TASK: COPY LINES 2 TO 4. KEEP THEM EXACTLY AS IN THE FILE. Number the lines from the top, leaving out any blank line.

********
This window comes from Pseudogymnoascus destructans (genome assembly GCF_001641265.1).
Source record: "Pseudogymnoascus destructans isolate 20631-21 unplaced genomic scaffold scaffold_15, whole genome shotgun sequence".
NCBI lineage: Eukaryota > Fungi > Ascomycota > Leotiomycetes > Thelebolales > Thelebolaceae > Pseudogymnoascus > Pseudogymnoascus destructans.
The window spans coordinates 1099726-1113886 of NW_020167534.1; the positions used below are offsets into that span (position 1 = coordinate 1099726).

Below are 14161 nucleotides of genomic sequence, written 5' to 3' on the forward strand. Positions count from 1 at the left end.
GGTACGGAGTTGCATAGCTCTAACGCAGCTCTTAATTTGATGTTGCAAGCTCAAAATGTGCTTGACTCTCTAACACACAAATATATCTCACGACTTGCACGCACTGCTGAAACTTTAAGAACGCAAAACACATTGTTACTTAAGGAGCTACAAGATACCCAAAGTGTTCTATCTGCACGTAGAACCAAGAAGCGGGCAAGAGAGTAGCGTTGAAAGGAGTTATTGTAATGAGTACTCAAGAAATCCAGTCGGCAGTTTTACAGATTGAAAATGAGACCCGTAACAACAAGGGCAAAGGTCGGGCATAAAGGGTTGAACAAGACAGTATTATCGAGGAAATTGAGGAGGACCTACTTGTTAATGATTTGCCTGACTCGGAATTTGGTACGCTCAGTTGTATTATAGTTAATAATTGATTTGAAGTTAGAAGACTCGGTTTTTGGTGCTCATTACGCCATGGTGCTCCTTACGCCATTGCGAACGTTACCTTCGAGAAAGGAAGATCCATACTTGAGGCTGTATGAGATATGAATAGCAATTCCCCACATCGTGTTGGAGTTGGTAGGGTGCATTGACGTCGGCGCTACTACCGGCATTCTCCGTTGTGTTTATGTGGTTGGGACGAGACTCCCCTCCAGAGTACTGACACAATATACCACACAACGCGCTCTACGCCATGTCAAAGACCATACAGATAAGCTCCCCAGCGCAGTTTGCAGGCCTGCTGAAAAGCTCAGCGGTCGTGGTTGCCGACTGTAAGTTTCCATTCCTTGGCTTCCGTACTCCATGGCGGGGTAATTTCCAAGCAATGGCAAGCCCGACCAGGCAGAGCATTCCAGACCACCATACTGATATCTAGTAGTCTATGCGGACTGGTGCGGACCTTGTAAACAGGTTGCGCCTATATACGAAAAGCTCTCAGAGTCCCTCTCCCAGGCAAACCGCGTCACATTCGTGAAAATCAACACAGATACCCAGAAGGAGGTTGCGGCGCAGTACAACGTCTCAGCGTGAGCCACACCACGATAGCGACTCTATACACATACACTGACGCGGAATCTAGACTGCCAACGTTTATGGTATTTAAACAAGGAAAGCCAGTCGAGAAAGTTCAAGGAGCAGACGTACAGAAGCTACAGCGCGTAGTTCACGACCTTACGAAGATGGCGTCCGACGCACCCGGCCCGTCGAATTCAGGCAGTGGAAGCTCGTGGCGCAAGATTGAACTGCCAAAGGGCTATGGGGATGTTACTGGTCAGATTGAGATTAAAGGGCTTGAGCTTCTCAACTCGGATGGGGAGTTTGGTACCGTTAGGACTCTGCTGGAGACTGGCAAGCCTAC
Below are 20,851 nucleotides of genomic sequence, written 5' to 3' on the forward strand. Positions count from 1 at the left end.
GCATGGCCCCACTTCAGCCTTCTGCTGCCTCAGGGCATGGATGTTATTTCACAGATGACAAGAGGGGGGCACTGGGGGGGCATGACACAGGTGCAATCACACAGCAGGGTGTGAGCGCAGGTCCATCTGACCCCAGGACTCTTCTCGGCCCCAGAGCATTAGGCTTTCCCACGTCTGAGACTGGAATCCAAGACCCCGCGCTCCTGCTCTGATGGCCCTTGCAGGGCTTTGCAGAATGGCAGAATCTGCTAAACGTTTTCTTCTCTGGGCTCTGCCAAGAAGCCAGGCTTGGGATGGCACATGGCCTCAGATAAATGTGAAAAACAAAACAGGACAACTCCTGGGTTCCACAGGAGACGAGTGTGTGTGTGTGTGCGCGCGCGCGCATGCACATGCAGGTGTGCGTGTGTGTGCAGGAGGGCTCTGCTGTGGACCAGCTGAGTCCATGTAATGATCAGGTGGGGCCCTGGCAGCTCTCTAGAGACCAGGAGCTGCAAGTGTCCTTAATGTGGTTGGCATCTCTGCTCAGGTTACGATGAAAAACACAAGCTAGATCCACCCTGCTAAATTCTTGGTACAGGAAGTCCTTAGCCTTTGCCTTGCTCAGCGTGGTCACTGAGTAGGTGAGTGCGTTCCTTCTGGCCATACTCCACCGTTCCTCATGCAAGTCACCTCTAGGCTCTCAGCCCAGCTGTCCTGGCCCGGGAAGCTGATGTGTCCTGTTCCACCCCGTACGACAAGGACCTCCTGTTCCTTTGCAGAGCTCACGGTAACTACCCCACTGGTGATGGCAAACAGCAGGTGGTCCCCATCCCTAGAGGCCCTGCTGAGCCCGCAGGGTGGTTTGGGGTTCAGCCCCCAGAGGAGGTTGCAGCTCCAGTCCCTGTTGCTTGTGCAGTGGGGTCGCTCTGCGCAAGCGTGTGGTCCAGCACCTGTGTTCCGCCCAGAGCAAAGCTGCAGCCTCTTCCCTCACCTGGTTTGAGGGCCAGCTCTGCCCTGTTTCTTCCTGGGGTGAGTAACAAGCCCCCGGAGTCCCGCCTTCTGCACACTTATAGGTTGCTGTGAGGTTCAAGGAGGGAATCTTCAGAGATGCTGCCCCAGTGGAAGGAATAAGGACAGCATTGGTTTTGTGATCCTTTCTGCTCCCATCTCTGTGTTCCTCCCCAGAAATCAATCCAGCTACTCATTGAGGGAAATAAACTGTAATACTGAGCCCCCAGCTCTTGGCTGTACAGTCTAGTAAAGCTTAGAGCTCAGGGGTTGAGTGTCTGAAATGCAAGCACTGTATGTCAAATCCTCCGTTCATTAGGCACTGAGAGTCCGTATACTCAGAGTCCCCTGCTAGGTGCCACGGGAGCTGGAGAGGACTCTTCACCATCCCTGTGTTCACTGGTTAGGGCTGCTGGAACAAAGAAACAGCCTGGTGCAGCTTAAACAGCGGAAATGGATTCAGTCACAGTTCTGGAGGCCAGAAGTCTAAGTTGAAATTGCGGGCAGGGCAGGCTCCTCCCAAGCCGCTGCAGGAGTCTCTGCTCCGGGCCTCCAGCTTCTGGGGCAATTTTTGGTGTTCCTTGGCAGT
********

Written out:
Source record: "Pseudogymnoascus destructans isolate 20631-21 unplaced genomic scaffold scaffold_15, whole genome shotgun sequence".
NCBI lineage: Eukaryota > Fungi > Ascomycota > Leotiomycetes > Thelebolales > Thelebolaceae > Pseudogymnoascus > Pseudogymnoascus destructans.
The window spans coordinates 1099726-1113886 of NW_020167534.1; the positions used below are offsets into that span (position 1 = coordinate 1099726).